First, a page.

Lee

Gov. Bill Lee visits an alternative care site established at Nashville General Hospital.

 

Since Oct. 1, the COVID-19 outbreak has more than doubled in size in Tennessee and the number of people hospitalized for the virus has risen 86 percent.

As of Wednesday night, public health officials reported a record number of hospitalizations — more than 1,700 patients and counting — and aggressive outbreaks in almost every county in the state. 

Tennessee Hospital Association President and CEO Wendy Long said area hospitals are having to free up bed space by any means, including suspending elective surgeries, converting unlicensed beds and turning to post-acute rehabilitation options. But with surges happening across the country, most health systems and independent hospitals are struggling to find reinforcements to staff their surge plans. 

“Almost all hospitals can find additional beds but we have to have the nursing and other staff able to provide that care and it’s getting to that point where we are stretched incredibly thin,” Long told the Post. “At this point, most hospitals are trying to tap into resources in their areas as well as the use of staffing agencies. The concern there is that — unlike the peaks we’ve experienced in the past that were localized, when these staffing agencies that work across the country were able to get additional staff to go to those hard-hit areas — this is starting to look like a much broader surge in terms of the number of locations and states that are being affected. So it’s getting harder and harder to find staffing through those agencies."

Hospitals across the nation and within Tennessee have already halted taking in out-of-state transfers to focus on supporting their immediate service zones. Long said if the outbreak persists, that rule could extend to stop transfers within the state — most likely blocking overwhelmed rural hospitals from sending patients to larger facilities in urban areas. 

To help free up bed space, THA worked in conjunction with the state to set up several COVID-specific nursing homes that serve as transfer sites for recovering patients who cannot yet return to their home facilities. That initiative tackled a major backlog by giving patients who no longer need hospital-level treatment a lower-acuity setting to recover. Long believes those facilities will see maximum usage in the coming months and said discussions to establish other such care sites are fluid but have not yet been initiated by the state.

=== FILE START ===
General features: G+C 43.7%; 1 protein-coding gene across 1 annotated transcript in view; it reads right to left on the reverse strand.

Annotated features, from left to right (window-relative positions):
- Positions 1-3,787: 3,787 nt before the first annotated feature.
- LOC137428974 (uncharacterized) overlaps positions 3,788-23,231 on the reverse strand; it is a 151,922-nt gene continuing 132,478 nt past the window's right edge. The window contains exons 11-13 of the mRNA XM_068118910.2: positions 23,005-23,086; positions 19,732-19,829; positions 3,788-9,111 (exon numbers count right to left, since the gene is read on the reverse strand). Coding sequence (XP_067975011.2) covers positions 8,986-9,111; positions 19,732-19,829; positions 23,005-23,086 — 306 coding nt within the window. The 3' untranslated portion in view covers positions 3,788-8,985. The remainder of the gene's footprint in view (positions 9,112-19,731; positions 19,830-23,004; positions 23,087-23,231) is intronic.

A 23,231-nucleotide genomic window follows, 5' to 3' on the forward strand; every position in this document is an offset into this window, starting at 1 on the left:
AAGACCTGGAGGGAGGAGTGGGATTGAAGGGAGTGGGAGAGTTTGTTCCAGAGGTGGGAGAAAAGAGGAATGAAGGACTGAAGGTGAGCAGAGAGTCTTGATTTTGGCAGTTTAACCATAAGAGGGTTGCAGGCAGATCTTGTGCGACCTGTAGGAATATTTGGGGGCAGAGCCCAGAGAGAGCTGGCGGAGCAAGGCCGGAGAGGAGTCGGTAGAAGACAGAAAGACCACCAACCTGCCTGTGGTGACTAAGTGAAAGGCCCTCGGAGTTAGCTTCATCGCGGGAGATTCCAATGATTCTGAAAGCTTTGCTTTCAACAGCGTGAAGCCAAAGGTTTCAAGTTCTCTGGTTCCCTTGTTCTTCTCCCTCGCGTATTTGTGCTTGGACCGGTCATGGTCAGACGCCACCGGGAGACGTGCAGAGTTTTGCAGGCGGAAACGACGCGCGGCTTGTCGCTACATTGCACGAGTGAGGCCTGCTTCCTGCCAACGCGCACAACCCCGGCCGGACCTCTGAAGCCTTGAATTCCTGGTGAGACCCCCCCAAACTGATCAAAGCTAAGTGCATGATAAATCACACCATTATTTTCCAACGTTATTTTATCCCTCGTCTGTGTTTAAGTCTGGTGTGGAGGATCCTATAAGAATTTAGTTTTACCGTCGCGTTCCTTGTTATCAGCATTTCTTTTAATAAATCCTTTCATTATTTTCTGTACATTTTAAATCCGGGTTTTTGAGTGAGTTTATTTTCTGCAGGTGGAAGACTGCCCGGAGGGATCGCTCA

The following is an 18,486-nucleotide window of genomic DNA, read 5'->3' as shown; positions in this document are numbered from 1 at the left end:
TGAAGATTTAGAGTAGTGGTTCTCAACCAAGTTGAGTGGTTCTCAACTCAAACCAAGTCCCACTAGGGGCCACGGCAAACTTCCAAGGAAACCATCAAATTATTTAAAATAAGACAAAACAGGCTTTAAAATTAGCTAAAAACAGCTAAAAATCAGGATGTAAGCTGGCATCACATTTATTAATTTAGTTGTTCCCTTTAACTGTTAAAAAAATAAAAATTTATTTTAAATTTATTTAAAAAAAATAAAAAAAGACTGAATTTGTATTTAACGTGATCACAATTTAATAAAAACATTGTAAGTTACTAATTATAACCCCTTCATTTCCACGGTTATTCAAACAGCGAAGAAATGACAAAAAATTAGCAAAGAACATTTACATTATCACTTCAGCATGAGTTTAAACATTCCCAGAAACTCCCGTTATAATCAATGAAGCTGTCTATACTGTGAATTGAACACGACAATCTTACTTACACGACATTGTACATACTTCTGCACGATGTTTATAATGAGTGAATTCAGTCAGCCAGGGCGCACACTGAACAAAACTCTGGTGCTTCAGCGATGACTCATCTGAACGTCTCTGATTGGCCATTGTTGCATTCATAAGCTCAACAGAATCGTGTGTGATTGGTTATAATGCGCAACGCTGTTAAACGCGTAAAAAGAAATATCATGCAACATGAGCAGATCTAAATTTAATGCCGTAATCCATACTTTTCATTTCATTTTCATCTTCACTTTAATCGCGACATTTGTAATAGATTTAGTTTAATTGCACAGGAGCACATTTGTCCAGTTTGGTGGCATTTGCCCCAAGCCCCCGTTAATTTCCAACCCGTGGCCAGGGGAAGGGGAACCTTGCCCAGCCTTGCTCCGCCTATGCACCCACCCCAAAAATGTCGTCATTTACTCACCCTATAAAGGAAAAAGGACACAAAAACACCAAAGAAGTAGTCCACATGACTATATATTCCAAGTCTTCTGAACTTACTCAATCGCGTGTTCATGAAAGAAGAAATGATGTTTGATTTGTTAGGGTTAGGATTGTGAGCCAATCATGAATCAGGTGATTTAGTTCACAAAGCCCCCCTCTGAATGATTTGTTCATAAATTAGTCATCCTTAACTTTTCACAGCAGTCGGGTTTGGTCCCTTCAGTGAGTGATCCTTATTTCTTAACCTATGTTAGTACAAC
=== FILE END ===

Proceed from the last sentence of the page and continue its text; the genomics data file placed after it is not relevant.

Alternative care sites are one of several measures local hospitals and the state have taken to expand bed capacity amid COVID. In place of field hospitals originally established in city centers across the state, the state funded the creation of smaller, lower-acuity care sites to provide extra beds when needed. Care organizations have put processes in place to expand bed capacity as much as possible and are able to scale their resources like never before. And nine months into the pandemic, doctors have a better understanding of how to care for patients. These factors are helping keep hospitals afloat for now, but Long said Tennessee is already tapping into those built-up new resources — and flu season has just begun. 

“We are so much better prepared today than we were. If we were experiencing these numbers back in April or May, they would have already more than crippled the system,” Long said. “A whole lot of that preparedness is working very well to help us increase capacity but that ability to increase capacity is not limitless. You reach a point where you have all the resources there are to have.”

This post originally appeared in our partner publication, the Nashville Post

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